On the 17th of December just two days before flying back to the UK I got my high heels back out again to attend the confirmation ceremony for our little Miss H, I have actually had the privilege of visiting the home of her sponsor here in the UK and seeing her photo on the fridge was such a wonderful reminder of how the gap between sponsors and child is not actually as far as I think.  Without our support this is a young girl who would most likely not even be attending school now let alone her church confirmation lessons which she has done so for the past year. The most special part of the day for me was seeing her relationship with Delilah and this photo really does sum up how much Miss H loves her. Delilah is employed by Hope and Soul to work with our most ‘at risk’ families, that can change week by week depending on circumstances but for the past six months she has been working to support the family of Miss H and her four siblings and single mother. Delilah is incredibly hard working and walks into any home and treats it as her own in a very respectful and loving way to all. We are so proud to have her working out in the field and representing us as a charity. As a single mother herself she returns home at the end of the day to her young son and is proud of the work and employment that she has with us. We are building a team around us of incredible people and in turn our children and young people are progressing towards brighter futures.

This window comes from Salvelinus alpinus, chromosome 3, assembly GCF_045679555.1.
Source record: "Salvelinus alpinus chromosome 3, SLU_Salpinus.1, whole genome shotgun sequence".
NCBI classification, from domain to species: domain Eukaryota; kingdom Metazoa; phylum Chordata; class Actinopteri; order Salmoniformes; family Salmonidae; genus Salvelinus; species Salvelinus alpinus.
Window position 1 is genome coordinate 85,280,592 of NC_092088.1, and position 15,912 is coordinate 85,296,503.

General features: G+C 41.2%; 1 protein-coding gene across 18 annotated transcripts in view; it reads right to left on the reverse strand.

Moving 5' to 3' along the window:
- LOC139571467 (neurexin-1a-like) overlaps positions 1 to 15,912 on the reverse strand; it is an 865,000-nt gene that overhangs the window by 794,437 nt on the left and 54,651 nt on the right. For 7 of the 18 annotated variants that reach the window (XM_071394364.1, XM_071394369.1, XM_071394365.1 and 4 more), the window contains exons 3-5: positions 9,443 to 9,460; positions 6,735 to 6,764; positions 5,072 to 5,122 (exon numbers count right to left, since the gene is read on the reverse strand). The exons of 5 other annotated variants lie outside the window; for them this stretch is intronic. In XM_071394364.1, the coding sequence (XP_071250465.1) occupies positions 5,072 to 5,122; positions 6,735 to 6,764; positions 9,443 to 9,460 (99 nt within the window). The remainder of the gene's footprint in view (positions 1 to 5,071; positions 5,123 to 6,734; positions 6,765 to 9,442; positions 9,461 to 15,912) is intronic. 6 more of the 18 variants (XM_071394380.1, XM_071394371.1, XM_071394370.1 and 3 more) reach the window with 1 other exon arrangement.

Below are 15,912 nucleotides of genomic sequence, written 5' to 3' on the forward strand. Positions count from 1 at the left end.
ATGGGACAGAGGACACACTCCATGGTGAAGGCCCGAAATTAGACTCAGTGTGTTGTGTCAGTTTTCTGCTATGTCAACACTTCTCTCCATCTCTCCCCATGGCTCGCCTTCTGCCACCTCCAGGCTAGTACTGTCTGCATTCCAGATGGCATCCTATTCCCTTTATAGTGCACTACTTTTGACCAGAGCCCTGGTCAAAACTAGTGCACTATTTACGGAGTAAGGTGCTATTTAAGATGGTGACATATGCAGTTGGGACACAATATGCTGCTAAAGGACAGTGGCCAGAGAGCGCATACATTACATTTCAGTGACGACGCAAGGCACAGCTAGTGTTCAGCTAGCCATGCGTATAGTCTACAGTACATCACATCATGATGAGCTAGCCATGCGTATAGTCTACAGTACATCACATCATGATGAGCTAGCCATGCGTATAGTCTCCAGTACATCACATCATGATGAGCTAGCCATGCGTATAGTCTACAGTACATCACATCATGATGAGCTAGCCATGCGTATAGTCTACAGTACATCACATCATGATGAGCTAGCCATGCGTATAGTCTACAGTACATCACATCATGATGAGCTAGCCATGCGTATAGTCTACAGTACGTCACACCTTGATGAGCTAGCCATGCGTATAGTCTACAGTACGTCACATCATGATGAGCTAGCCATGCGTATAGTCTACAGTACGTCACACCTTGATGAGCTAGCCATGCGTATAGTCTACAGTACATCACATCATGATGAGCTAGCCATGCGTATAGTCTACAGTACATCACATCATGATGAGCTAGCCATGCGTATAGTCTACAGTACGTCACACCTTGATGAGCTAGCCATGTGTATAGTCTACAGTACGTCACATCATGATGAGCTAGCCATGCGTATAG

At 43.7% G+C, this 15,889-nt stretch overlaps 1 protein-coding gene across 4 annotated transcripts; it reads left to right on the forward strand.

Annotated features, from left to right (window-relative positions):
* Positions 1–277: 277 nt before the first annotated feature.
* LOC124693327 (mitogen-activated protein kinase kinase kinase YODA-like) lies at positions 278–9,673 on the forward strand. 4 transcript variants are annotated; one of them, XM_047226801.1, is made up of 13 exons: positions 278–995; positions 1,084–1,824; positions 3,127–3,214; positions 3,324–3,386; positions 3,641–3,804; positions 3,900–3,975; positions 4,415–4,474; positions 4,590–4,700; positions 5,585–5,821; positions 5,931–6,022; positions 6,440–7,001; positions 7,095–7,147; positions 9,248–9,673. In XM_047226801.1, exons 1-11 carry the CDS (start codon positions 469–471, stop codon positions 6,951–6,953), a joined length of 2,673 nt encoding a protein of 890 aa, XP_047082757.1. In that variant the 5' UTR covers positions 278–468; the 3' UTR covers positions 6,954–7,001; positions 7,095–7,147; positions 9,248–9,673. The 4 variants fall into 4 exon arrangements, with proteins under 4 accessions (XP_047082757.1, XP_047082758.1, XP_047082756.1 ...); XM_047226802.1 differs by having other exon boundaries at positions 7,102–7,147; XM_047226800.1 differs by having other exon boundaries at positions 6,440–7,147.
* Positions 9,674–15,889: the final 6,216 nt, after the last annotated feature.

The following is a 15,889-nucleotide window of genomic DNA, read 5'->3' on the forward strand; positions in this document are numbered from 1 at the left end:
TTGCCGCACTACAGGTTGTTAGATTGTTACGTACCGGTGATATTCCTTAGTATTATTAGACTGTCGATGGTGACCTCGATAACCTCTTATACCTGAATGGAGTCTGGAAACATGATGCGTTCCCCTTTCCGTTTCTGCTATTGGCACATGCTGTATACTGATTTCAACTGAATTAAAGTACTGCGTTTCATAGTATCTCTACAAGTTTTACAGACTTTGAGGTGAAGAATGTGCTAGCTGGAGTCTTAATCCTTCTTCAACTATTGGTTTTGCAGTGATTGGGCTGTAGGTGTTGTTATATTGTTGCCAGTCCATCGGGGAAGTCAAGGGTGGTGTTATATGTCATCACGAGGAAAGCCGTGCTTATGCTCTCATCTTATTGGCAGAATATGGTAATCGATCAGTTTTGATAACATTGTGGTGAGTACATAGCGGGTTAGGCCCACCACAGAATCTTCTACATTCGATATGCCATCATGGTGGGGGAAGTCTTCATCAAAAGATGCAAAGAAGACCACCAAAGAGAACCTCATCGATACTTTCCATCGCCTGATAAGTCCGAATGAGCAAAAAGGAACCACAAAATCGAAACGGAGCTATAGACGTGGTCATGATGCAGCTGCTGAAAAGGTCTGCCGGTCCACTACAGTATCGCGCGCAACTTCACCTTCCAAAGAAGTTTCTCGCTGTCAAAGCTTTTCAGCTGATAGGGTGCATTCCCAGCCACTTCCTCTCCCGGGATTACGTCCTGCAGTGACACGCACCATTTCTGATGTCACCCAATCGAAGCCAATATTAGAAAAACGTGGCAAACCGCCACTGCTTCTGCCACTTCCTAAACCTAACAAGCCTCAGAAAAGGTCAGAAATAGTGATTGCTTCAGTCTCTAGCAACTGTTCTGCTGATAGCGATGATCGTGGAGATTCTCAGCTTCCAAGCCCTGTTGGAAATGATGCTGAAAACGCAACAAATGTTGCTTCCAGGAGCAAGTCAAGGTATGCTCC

Please do not forget about my plea at the start of this update, we need your help to share the word about Hope and Soul and we are looking for any and all opportunities to do so. We have so many incredible stories and testimonies of our little life changers that are beating the odds in more ways than one and it all starts with a decision from a wiling heart not he other side of the world. We have sponsorship needs from £10 a month (thats less than three medium Costa coffees) and you will literally be chasing a life for the better. Think about it, it just makes sense really…

Thank you with all my heart,

Lots of love from Hope xxxx